Psalms of Ascents Worship Grant featured in ByFaith Magazine

ByFaith Magazine has a great write-up today about our Psalms of Ascents Worship Grant at Christ the King.  Here is a link to read the article.


Also a big shout-out to Scott Redd, our friend and professor of Old Testament at Reformed Theological Seminary, Orlando for setting this project on solid footing.  Scott led a workshop for the Grant Team last May that walked us through the poetic and cultural landscape of the Psalms of Ascents.  Many of the ideas in this article were shaped by Scott’s direction.  Eventually we will have audio and notes of that talk available.

Maundy Thursday Service

<click on image above to download a pdf of our service>

Our church, Christ the King Presbyterian is celebrating a semi-traditional Maundy Thursday Service tonight. Maundy comes from ‘mandatum novum’ the latin word for commandment and originates in Jesus’ words to his disciples in John 13, where after the Passover he says “A new commandment I give to you, that you love one another: just as I have loved you.”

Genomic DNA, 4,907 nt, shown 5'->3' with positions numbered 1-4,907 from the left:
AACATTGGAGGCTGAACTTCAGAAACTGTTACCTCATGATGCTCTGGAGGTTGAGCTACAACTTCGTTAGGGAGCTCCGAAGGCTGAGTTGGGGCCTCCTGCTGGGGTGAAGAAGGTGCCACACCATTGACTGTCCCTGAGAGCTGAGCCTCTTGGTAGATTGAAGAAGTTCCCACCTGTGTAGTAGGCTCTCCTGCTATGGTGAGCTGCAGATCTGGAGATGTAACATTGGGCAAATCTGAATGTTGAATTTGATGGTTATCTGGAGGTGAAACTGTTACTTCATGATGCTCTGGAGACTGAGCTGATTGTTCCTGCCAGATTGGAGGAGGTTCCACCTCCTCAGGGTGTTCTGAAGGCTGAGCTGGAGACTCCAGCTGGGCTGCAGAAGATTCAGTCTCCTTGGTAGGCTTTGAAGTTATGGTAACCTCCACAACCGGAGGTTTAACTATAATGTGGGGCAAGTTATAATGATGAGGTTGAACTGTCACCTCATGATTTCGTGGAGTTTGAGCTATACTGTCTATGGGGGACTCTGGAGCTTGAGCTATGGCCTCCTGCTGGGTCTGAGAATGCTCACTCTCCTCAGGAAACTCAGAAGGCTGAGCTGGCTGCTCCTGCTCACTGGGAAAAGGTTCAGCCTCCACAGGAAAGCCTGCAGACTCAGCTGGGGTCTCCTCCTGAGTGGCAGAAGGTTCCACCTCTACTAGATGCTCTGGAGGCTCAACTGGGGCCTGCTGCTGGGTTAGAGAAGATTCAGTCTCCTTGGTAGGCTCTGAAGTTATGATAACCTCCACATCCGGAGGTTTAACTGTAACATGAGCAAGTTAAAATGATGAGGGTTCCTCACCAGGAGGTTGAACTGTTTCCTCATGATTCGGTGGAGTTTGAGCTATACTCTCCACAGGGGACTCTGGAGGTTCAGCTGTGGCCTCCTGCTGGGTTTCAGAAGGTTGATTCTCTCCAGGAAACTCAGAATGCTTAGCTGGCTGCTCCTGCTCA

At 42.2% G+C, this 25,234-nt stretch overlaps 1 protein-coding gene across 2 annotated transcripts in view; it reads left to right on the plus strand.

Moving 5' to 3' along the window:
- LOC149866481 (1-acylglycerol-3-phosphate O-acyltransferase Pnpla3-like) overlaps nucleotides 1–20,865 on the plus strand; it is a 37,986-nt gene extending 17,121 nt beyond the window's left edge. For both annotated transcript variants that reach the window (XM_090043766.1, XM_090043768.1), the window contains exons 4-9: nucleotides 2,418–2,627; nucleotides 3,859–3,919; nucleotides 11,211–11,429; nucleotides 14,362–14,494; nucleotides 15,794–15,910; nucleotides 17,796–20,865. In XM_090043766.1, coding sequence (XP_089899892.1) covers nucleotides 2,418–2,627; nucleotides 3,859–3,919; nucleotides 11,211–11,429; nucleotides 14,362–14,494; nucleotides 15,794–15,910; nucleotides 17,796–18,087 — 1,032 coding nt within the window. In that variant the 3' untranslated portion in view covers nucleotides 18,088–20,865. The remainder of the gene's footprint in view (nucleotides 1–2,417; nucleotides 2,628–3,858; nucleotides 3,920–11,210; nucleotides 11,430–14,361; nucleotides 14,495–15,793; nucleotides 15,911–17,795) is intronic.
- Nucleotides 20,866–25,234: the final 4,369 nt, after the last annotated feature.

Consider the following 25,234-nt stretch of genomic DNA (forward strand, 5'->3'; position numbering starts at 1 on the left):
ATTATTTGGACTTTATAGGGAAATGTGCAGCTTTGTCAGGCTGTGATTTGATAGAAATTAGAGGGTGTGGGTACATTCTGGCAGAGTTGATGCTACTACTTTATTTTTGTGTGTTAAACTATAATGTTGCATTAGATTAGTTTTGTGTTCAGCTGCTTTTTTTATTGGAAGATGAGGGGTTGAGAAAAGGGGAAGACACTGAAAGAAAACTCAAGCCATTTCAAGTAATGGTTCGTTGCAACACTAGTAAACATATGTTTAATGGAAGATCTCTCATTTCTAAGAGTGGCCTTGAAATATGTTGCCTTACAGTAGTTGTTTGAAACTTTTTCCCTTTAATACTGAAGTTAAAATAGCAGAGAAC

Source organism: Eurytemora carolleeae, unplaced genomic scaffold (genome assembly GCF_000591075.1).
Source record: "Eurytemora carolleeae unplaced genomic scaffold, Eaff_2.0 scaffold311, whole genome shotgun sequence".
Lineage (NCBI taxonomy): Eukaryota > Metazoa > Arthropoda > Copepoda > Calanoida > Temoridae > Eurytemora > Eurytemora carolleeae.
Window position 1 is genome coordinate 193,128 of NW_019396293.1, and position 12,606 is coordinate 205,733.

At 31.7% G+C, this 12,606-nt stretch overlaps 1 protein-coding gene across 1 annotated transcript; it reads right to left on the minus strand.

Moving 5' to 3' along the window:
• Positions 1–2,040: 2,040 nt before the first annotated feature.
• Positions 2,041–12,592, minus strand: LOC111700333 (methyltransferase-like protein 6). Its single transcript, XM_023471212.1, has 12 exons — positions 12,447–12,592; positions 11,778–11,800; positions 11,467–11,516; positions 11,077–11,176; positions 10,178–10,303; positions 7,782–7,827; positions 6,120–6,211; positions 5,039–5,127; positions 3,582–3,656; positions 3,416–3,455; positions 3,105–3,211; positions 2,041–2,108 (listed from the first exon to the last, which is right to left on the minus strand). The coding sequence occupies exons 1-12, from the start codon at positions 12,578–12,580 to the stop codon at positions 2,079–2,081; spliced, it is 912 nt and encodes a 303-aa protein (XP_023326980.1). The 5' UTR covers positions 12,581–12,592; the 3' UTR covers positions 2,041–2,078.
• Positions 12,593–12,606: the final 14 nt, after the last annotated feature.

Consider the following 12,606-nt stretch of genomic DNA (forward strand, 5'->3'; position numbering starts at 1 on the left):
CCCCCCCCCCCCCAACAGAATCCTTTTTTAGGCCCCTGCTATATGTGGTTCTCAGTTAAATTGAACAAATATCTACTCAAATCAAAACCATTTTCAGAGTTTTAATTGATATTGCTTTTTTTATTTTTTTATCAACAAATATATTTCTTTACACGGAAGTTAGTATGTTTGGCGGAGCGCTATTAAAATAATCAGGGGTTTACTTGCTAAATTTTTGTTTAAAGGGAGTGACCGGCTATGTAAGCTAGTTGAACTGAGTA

The three themes that typically mark a Maundy Thursday Service are:
• The events in the Upper room, where Jesus celebrates the last Passover with his
disciples, and institutes the Lord’s Supper in his name.
• The washing of the disicples feet.
• Jesus’ new command to his disciples to love one another.
Along side these central events we will also reflect on how scripture has used the recurring theme of food to impart God’s presence with his people looking at scriptures from Genesis to Revelation, with a nod to the ‘Egyptian Hallel’ (Psalms 113-118) as the hymns that Jesus sung with his disciples during Passover (Matthew 26:30).

The music will celebrate the culmination of our year long series – Songs for the Sojourn – through the Psalms of Ascents.


Christ the King @ All Saints Chapel, Raleigh

Psalm 134 – Songs for the Sojourn